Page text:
naughty

EnglishEdit

EtymologyEdit

From naught +‎ -y.

PronunciationEdit

AdjectiveEdit

naughty (comparative naughtier, superlative naughtiest)

  1. (now rare, archaic) Evil, wicked, morally reprehensible. [from 15th c.]
    • 1623, William Shakespeare, First Folio, The Merchant of Venice:
      So shines a good deed in a naughty world.
    • 1644, John Milton, Aeropagitica:
      Wholesome meats to a vitiated stomack differ little or nothing from unwholesome; and best books to a naughty mind are not unappliable to occasions of evill.
    • (Can we date this quote?) Udall:
      Such as be intemperant, that is, followers of their naughty appetites and lusts.
  2. (obsolete) Bad, worthless, substandard. [16th-19th c.]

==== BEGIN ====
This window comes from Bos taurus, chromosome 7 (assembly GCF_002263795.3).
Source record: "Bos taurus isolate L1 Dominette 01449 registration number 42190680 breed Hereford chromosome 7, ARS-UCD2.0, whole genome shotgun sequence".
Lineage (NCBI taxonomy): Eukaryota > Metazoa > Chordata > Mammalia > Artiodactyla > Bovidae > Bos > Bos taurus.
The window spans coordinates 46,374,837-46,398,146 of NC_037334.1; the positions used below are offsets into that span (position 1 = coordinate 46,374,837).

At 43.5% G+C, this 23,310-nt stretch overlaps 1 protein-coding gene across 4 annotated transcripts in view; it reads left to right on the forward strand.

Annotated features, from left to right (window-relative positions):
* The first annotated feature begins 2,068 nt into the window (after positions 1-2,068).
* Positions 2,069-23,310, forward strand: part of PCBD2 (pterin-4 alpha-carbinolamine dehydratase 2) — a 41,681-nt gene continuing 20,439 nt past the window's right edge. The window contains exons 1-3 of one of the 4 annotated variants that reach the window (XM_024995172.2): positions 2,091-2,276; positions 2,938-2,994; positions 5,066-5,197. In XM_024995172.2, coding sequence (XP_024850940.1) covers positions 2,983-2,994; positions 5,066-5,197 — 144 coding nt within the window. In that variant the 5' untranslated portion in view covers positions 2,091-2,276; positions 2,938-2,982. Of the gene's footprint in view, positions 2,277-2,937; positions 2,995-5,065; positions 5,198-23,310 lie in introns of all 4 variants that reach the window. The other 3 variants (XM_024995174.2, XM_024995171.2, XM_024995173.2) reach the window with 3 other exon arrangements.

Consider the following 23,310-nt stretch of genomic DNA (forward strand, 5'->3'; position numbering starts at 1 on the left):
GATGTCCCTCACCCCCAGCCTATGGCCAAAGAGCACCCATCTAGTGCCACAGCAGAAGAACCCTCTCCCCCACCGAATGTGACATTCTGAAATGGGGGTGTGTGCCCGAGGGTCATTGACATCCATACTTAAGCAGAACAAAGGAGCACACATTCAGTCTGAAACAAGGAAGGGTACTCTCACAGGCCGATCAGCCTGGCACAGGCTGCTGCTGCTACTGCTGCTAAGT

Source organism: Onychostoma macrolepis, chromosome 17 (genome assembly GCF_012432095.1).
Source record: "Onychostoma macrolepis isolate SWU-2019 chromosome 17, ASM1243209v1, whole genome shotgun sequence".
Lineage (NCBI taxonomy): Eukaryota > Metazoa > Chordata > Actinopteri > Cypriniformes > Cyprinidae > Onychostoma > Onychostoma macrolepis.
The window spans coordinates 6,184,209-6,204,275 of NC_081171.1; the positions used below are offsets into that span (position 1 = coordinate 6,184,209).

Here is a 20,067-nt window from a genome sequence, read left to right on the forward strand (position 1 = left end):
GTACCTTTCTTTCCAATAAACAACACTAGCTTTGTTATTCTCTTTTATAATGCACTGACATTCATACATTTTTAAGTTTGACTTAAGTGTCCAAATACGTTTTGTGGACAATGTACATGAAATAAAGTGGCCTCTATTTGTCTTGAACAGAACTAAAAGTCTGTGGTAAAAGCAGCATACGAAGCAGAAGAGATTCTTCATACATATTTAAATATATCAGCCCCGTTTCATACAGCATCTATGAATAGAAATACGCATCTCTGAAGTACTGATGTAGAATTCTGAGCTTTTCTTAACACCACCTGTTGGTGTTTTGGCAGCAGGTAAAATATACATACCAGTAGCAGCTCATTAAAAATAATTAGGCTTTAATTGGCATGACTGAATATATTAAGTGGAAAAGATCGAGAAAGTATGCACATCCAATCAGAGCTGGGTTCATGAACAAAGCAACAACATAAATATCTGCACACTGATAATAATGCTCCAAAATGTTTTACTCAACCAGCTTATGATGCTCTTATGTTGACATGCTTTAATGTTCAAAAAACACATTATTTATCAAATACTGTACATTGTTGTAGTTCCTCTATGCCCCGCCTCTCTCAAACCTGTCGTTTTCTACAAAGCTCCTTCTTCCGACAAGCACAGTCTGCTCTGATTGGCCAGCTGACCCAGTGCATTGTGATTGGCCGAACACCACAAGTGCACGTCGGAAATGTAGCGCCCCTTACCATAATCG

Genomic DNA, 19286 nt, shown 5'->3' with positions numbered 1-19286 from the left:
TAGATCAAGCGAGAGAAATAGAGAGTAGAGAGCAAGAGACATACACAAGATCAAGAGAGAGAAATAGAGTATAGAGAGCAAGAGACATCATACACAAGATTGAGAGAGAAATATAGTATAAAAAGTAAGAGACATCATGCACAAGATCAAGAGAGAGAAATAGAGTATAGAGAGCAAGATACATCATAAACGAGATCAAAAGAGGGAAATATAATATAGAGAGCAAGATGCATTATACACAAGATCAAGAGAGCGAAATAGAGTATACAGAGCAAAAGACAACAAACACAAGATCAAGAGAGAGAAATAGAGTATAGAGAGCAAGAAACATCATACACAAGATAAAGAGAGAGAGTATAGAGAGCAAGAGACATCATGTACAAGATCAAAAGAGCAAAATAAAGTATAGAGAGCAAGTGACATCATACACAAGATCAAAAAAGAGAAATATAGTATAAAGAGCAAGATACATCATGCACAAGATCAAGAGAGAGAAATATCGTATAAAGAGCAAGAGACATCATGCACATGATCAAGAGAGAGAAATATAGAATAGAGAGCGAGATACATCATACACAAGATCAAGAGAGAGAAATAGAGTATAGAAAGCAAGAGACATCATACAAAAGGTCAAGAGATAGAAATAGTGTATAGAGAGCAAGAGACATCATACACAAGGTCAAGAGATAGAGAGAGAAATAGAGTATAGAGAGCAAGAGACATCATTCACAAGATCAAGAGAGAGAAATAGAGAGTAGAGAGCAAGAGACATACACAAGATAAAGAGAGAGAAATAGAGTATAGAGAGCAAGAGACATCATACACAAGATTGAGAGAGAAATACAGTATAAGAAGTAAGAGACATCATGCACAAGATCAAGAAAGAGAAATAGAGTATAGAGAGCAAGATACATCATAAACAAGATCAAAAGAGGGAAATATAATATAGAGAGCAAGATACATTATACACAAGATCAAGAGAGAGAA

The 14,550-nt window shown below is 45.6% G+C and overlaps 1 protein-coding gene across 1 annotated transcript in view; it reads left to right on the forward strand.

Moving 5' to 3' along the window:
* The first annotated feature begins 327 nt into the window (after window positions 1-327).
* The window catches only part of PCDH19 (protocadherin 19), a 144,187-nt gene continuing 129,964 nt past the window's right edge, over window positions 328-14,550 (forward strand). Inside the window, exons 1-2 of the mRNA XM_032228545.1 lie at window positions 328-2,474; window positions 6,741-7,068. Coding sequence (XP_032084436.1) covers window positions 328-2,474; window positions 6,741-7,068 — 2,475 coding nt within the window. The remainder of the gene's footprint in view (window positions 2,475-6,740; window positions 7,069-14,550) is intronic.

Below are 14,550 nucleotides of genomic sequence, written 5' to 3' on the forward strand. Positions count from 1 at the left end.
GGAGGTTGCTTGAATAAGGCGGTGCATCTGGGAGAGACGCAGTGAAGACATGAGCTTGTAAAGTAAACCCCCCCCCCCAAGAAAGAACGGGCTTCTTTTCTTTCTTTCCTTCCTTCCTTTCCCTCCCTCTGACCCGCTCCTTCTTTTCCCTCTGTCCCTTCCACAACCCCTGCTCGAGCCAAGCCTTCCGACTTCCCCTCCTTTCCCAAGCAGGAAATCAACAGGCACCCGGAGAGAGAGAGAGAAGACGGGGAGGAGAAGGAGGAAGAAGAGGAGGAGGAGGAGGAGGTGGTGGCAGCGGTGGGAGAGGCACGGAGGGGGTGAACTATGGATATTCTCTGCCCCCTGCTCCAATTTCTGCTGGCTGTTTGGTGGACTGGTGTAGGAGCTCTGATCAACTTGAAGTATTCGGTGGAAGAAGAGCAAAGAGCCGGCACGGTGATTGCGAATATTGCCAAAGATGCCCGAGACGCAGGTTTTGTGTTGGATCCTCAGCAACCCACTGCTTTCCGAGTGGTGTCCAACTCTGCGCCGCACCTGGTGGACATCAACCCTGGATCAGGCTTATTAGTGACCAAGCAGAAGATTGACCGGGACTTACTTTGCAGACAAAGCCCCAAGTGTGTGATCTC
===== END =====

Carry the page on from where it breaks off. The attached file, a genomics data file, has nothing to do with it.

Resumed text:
• (Can we date this quote?) American King James Bible, Jeremiah 24:2:
      One basket had very good figs, even like the figs that are first ripe: and the other basket had very naughty figs, which could not be eaten, they were so bad.
  3. Mischievous; tending to misbehave or act badly (especially of a child). [from 17th c.]
    Some naughty boys at school hid the teacher's lesson notes.
  4. Immoral, sexually provocative; now in weakened sense, risqué, cheeky. [from 19th c.]
    I bought some naughty lingerie for my honeymoon.
    If I see you send another naughty email to your friends, you will be forbidden from using the computer!

SynonymsEdit

AntonymsEdit

  • (immoral; cheeky): nice

Derived termsEdit

TranslationsEdit

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Last modified on 17 April 2014, at 21:08